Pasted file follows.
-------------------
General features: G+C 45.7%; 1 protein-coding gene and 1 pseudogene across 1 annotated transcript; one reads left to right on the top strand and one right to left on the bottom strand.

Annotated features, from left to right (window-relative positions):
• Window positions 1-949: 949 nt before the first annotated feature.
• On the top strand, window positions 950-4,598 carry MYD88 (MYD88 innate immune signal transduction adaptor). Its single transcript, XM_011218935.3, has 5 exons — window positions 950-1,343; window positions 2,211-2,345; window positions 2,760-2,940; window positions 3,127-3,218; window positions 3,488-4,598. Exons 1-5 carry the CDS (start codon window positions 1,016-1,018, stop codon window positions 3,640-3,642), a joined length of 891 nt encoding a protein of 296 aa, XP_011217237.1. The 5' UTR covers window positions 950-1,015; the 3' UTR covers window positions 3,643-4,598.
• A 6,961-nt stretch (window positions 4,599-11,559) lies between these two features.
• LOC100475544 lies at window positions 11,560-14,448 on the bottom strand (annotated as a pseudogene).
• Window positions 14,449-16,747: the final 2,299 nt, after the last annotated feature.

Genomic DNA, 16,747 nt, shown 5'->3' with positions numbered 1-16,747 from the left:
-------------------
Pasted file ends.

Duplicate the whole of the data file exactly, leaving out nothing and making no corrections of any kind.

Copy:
General features: G+C 45.7%; 1 protein-coding gene and 1 pseudogene across 1 annotated transcript; one reads left to right on the top strand and one right to left on the bottom strand.

Annotated features, from left to right (window-relative positions):
• Window positions 1-949: 949 nt before the first annotated feature.
• On the top strand, window positions 950-4,598 carry MYD88 (MYD88 innate immune signal transduction adaptor). Its single transcript, XM_011218935.3, has 5 exons — window positions 950-1,343; window positions 2,211-2,345; window positions 2,760-2,940; window positions 3,127-3,218; window positions 3,488-4,598. Exons 1-5 carry the CDS (start codon window positions 1,016-1,018, stop codon window positions 3,640-3,642), a joined length of 891 nt encoding a protein of 296 aa, XP_011217237.1. The 5' UTR covers window positions 950-1,015; the 3' UTR covers window positions 3,643-4,598.
• A 6,961-nt stretch (window positions 4,599-11,559) lies between these two features.
• LOC100475544 lies at window positions 11,560-14,448 on the bottom strand (annotated as a pseudogene).
• Window positions 14,449-16,747: the final 2,299 nt, after the last annotated feature.

Genomic DNA, 16,747 nt, shown 5'->3' with positions numbered 1-16,747 from the left: